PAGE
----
A story in every scenario
No matter what pair of schools moves on to Saturday’s final frontier, there will be an intriguing storyline.
BC-Notre Dame would be yet another gridiron tradition transferred to the rink. Hockey’s “Holy War.”
Not unlike UND, Michigan has a saturated recent history of high-stakes action with the Eagles. Since their get-together in the 1998 championship (the Wolverines’ last title), they have since encountered in the 2001 semi-final, 2004 regional, and several mid-season weekend tournaments. Most recently, the Wolverines commenced their 2007-08 campaign with a quirky 4-3 OT win over the Eagles –decided by an own goal- back on October 12 at the Minnesota-hosted Icebreaker Cup.
Similarly, the Sioux in the last two years have bumped Michigan in the regionals for the right to face and succumb to the Eagles in the national semi-final. And about that nickname; the battle over the tribal mascot in Grand Forks never seems to let up. Neither does the program’s ability to push away every movement that’s thrown at them the same way Lamoureux often does an opposing puck salvo.
But if North Dakota advanced opposite Notre Dame (in a battle of NDs) it might get a few more people pondering this: for all the Native American nickname controversies, how come the Irish never protest an Indiana school representing them with a belligerent leprechaun?
Odds and Ends
· The Eagles will be vying for the program’s and conference’s first NCAA banner since 2001. And they will do it on the same pond where, that same year, longtime Hub hero Ray Bourque finally got his Cup with the Avalanche.
· The last time the Eagles ventured outside of the Bay State was for a home-and-home series with the Friars back on March 1. BC has since throttled PC at home in the Hockey East quarter-final, snatched the Lamoriello Trophy at the Garden, and scraped out its regional thrillers at the DCU Center.
· On that note, the city of Worcester doesn’t get much more pleasant for the Golden Gopher cult in Minnesota. Two years removed from the Holy Cross shocker, “The U” ended its 2007-08 season at DCU Center with a 5-2 falter to their fellow Maroon and Gold Machine.
· Both the Eagles and Wolverines have already whetted their appetites with a pair of significant tournament triumphs. In addition to their respective conference banners, BC claimed the Beanpot while Michigan –throttling the Friars, 6-0, along the way- won its long starved-for Great Lakes Invitational over the holidays.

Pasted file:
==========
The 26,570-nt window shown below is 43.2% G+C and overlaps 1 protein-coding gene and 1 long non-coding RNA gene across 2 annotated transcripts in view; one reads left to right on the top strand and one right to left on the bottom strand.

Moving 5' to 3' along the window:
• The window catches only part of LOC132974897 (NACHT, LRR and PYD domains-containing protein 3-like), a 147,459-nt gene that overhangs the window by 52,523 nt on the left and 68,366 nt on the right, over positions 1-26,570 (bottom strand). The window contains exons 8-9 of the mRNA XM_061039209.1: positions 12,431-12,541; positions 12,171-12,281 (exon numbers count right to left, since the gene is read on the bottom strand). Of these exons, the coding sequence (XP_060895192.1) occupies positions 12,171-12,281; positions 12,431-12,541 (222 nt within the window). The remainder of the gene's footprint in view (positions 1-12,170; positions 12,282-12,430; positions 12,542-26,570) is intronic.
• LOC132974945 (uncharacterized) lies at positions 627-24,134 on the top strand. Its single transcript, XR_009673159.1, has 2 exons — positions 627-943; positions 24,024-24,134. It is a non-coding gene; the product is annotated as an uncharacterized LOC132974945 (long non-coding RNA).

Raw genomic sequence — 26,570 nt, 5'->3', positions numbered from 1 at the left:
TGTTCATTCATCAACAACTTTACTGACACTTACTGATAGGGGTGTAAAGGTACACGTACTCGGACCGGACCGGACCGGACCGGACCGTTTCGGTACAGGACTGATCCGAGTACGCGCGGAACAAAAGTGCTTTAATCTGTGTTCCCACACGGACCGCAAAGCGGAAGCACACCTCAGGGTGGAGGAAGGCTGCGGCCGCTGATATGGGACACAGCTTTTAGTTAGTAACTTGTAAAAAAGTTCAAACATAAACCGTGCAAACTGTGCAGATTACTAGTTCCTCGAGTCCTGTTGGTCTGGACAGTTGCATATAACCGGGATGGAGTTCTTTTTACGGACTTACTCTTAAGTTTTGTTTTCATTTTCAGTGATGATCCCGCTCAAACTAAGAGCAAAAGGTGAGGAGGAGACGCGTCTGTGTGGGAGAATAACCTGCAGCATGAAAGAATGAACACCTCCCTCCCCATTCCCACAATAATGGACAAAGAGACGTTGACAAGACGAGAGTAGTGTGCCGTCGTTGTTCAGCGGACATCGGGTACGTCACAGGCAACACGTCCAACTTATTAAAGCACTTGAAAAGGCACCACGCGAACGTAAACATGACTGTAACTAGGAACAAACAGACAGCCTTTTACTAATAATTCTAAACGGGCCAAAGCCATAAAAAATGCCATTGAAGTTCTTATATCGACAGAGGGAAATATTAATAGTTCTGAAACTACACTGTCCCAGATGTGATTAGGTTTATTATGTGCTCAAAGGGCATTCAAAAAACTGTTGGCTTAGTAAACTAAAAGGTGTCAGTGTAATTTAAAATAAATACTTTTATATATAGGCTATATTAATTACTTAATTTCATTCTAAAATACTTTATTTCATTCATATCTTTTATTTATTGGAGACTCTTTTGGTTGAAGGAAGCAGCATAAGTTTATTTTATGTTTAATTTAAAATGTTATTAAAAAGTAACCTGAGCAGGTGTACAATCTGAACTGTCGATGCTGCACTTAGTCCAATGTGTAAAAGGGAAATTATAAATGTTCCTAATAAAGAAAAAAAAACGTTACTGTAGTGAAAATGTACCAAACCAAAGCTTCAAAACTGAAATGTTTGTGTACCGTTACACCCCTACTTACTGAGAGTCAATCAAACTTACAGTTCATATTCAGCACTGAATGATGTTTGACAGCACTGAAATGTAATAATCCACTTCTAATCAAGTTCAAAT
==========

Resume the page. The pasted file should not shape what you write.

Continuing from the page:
· This will be the first time that the Frozen Four has been held in Colorado since 1976, when the late Herb Brooks’ Minnesota powerhouse topped Michigan Tech in Denver, but not before the infamous semi-final Bloodbath with Boston University (pop in the movie Miracle –as the four current competing teams just might do at some point this week- and you’ll remember that reference.) In the tournament’s youngest years (1948-1957), the Frozen Four was always conducted at Colorado Springs’ Broadmoor Arena.
· Irish blueline bouncer Christian Hanson is the son of Dave Hanson, aka #16 Jack Hanson of the Charlestown Chiefs.
PC alumna Karen Thatcher charged up two goals and a +4 rating in Friday’s 8-1 US steamrolling of Germany in the preliminary round of the Women’s World Championship in China. On Saturday, Mari Pehkonen pitched in a helper on Heidi Peltarri’s decider in a 6-1 Finnish thumping of Japan. The Finns confront rival neighbor Sweden at 12:00 Sunday before the Amerks tangle with Japan at 3:30…Last week, Friars Kathleen Smith and Matt Taormina were tabbed for their respective All-New England teams by the New England Hockey Writers guild…Well into the thick of his pro career –and to think he was still the arguable fan favorite at Schneider three weeks ago- Cody Wild has two assists in nine games with the AHL’s Springfield Falcons. Trevor Ludwig has the same scoring data through four appearances with the Iowa Stars…Soon-to-be Friars Ashley Cottrell and Genevieve LaCasse will vie for a U19 national championship Sunday when their Little Caesar’s club faces the Chicago Mission. Cottrell, who signed an NLI back in December, already has five goals in as many tournament games while LaCasse has shared netminding duty with Brittany Ott. The USA Hockey title game is slated for a 2:00 draw in West Chester, Penn.